editions, explaining that he rejected "the old egocentric philosophy"
of such artists as Picasso and Dali. Some of those close to Vasarely’s
work reject the idea that he delegated work to others.
During the 1960s and 1970s a group of institutions devoted
to Vasarely were founded. They have not all fared well. The three
museums devoted to his work — in Pecs, his birthplace, in Budapest,
Hungary, and in Gordes in the south of France — seem to be stable.
The Vasarely Foundation near Aix-en-Provence, France, whose mission
was to explore the application of Vasarely’s theories to urban development
and to promote a "Polychrome City" to replace the drab suburbias
of the world, was closed for 15 months beginning in January, 1997.
A recent article in Germany’s newspaper of record, the Frankfurter
Allgemeine Zeitung, reports that its doors have reopened after the
payment of 18 million francs ($3 million) in taxes to French fiscal
authorities following the "disappearance" of art works worth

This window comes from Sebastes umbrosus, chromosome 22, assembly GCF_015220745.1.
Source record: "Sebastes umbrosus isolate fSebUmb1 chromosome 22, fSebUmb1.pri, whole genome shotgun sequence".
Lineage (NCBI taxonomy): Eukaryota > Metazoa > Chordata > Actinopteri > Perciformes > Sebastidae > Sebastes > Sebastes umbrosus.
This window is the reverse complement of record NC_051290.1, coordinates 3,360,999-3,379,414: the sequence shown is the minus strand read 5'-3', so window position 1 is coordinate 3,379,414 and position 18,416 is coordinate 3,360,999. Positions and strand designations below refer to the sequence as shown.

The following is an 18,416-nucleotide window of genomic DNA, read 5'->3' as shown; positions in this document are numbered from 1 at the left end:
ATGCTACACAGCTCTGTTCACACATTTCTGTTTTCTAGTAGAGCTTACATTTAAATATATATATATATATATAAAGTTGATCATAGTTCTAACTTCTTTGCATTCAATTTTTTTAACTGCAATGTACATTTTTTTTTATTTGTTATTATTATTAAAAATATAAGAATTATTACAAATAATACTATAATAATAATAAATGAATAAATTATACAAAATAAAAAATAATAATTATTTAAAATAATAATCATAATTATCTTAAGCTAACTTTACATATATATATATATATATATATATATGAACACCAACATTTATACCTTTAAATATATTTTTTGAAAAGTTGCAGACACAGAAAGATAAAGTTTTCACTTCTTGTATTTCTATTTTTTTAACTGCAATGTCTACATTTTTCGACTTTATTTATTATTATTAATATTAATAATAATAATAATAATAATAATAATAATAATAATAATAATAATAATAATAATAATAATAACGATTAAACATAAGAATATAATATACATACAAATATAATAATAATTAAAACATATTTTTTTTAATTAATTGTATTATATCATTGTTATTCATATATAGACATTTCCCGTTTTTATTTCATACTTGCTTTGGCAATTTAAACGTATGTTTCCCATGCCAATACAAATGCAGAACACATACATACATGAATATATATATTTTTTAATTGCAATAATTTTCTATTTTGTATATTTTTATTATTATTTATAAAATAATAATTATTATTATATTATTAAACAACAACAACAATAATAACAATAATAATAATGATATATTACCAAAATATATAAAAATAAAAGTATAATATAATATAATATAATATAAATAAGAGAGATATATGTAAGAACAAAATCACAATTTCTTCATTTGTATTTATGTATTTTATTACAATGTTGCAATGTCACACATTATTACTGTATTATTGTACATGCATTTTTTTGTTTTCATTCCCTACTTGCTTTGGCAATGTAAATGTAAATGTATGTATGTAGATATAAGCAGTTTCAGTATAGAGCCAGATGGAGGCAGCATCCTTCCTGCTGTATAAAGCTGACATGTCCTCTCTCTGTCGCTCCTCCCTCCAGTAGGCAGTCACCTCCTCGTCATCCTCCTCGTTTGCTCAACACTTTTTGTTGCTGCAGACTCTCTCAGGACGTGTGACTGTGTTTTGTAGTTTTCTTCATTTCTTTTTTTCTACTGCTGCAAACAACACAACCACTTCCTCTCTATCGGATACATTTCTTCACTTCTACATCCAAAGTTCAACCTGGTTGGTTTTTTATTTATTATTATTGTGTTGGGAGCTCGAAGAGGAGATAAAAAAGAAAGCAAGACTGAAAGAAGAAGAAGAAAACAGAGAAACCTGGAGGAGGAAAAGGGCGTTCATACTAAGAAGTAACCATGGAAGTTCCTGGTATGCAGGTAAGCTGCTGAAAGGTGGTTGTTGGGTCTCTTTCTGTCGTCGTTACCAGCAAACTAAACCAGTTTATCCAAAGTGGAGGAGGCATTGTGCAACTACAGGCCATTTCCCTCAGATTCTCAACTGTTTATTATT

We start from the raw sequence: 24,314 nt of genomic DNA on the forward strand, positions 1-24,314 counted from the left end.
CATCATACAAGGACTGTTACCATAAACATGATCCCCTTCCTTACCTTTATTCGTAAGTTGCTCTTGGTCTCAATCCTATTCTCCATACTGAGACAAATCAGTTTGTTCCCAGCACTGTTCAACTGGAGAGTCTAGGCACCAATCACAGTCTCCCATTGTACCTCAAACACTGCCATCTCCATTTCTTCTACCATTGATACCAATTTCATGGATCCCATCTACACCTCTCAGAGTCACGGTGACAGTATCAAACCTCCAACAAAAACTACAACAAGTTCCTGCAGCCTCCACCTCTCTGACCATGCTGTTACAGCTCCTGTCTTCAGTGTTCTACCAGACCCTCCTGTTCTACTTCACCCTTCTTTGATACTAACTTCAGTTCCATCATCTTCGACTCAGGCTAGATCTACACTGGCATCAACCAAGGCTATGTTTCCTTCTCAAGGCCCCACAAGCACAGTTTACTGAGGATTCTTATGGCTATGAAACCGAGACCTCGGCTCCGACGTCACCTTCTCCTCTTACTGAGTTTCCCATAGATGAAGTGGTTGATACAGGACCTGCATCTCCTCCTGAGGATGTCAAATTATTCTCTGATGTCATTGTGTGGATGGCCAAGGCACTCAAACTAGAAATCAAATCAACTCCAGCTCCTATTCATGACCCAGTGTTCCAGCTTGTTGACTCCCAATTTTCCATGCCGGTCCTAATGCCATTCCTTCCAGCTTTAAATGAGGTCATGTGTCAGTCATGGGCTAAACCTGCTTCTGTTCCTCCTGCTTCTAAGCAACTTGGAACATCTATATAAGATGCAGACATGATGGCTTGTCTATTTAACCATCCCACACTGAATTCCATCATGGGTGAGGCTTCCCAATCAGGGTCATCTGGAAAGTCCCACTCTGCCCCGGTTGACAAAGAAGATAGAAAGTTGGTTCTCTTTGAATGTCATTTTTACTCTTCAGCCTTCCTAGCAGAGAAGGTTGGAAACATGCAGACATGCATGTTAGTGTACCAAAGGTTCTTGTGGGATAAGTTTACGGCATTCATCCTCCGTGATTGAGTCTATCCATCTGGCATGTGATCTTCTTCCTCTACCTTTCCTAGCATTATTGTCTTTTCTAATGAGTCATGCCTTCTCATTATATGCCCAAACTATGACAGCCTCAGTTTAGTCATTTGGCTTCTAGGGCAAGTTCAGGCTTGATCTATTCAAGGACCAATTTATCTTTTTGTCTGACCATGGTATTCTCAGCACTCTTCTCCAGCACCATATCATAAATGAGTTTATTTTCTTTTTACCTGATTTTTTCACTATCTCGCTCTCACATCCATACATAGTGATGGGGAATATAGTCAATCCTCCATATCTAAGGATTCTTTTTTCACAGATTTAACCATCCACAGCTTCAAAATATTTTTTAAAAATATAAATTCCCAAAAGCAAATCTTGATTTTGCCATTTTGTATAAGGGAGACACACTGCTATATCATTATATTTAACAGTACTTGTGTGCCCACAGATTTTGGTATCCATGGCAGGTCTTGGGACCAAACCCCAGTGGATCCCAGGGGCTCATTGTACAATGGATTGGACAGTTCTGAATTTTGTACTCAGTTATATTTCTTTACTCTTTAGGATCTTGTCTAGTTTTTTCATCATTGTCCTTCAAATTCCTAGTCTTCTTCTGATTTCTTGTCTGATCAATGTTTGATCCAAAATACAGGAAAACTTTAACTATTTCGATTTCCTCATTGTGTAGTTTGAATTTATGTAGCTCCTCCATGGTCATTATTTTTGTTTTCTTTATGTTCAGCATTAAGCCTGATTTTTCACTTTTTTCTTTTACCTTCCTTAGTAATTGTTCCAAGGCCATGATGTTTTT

43 million francs (more than $7 million), and supposedly sold. The
Vasarely Center in New York closed in the middle 1980s. The bulk of
the exhibit at the American-Hungarian Museum comes from that collection,
which now belongs to a single individual.
The pieces lent for the American-Hungarian Museum exhibit are all
for sale. Prices range from hundreds of dollars to close $100,000,
with many stops along the way. Potential purchasers might consider
a typical "Op Art" Vasarely, or think about acquiring one
of the atypical pieces that show that the artist could really draw,
when he wanted to.
— Elaine Strauss
Foundation , 300 Somerset Street, New Brunswick, 732-846-5777. To
September 27. $2 donation. Museum hours are Tuesday to Saturday, 11
a.m. to 4 p.m.; Sunday, 1 to 4 p.m.
Corrections or additions?
This page is published by PrincetonInfo.com
— the web site for U.S. 1 Newspaper in Princeton, New Jersey.